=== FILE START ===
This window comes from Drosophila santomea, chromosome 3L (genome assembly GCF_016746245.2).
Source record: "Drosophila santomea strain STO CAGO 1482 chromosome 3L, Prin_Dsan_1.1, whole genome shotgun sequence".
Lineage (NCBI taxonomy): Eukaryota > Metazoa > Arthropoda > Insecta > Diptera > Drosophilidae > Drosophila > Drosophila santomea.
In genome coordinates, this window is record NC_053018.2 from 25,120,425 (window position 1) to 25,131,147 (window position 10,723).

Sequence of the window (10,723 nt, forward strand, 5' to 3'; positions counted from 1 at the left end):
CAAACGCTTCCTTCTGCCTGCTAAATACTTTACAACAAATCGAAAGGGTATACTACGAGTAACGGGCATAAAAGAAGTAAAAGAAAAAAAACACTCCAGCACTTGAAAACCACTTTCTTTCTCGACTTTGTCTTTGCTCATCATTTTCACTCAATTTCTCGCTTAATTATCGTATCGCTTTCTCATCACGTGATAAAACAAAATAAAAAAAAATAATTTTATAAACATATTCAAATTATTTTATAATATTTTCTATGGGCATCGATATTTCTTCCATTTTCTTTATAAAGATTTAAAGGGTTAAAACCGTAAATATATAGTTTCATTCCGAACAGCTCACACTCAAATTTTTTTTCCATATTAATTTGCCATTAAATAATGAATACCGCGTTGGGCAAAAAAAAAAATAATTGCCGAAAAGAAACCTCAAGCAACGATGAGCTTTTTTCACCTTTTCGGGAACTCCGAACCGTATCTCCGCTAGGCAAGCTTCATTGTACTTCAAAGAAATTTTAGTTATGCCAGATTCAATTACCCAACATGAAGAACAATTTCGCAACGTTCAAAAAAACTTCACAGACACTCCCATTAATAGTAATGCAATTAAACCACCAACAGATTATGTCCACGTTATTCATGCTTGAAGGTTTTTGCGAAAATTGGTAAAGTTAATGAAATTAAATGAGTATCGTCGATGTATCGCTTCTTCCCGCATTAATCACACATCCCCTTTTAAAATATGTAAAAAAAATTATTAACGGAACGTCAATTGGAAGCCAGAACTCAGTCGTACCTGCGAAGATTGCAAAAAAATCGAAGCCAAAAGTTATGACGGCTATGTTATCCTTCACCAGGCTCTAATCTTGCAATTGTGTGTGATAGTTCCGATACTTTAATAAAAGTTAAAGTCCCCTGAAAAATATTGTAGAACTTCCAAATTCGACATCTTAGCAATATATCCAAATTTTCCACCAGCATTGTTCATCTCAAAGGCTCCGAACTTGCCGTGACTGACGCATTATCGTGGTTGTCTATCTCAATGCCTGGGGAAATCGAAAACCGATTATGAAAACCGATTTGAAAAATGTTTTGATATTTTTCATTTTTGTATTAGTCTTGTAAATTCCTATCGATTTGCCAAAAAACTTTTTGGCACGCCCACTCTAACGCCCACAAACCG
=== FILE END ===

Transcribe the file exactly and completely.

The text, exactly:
This window comes from Drosophila santomea, chromosome 3L (genome assembly GCF_016746245.2).
Source record: "Drosophila santomea strain STO CAGO 1482 chromosome 3L, Prin_Dsan_1.1, whole genome shotgun sequence".
Lineage (NCBI taxonomy): Eukaryota > Metazoa > Arthropoda > Insecta > Diptera > Drosophilidae > Drosophila > Drosophila santomea.
In genome coordinates, this window is record NC_053018.2 from 25,120,425 (window position 1) to 25,131,147 (window position 10,723).

Sequence of the window (10,723 nt, forward strand, 5' to 3'; positions counted from 1 at the left end):
CAAACGCTTCCTTCTGCCTGCTAAATACTTTACAACAAATCGAAAGGGTATACTACGAGTAACGGGCATAAAAGAAGTAAAAGAAAAAAAACACTCCAGCACTTGAAAACCACTTTCTTTCTCGACTTTGTCTTTGCTCATCATTTTCACTCAATTTCTCGCTTAATTATCGTATCGCTTTCTCATCACGTGATAAAACAAAATAAAAAAAAATAATTTTATAAACATATTCAAATTATTTTATAATATTTTCTATGGGCATCGATATTTCTTCCATTTTCTTTATAAAGATTTAAAGGGTTAAAACCGTAAATATATAGTTTCATTCCGAACAGCTCACACTCAAATTTTTTTTCCATATTAATTTGCCATTAAATAATGAATACCGCGTTGGGCAAAAAAAAAAATAATTGCCGAAAAGAAACCTCAAGCAACGATGAGCTTTTTTCACCTTTTCGGGAACTCCGAACCGTATCTCCGCTAGGCAAGCTTCATTGTACTTCAAAGAAATTTTAGTTATGCCAGATTCAATTACCCAACATGAAGAACAATTTCGCAACGTTCAAAAAAACTTCACAGACACTCCCATTAATAGTAATGCAATTAAACCACCAACAGATTATGTCCACGTTATTCATGCTTGAAGGTTTTTGCGAAAATTGGTAAAGTTAATGAAATTAAATGAGTATCGTCGATGTATCGCTTCTTCCCGCATTAATCACACATCCCCTTTTAAAATATGTAAAAAAAATTATTAACGGAACGTCAATTGGAAGCCAGAACTCAGTCGTACCTGCGAAGATTGCAAAAAAATCGAAGCCAAAAGTTATGACGGCTATGTTATCCTTCACCAGGCTCTAATCTTGCAATTGTGTGTGATAGTTCCGATACTTTAATAAAAGTTAAAGTCCCCTGAAAAATATTGTAGAACTTCCAAATTCGACATCTTAGCAATATATCCAAATTTTCCACCAGCATTGTTCATCTCAAAGGCTCCGAACTTGCCGTGACTGACGCATTATCGTGGTTGTCTATCTCAATGCCTGGGGAAATCGAAAACCGATTATGAAAACCGATTTGAAAAATGTTTTGATATTTTTCATTTTTGTATTAGTCTTGTAAATTCCTATCGATTTGCCAAAAAACTTTTTGGCACGCCCACTCTAACGCCCACAAACCG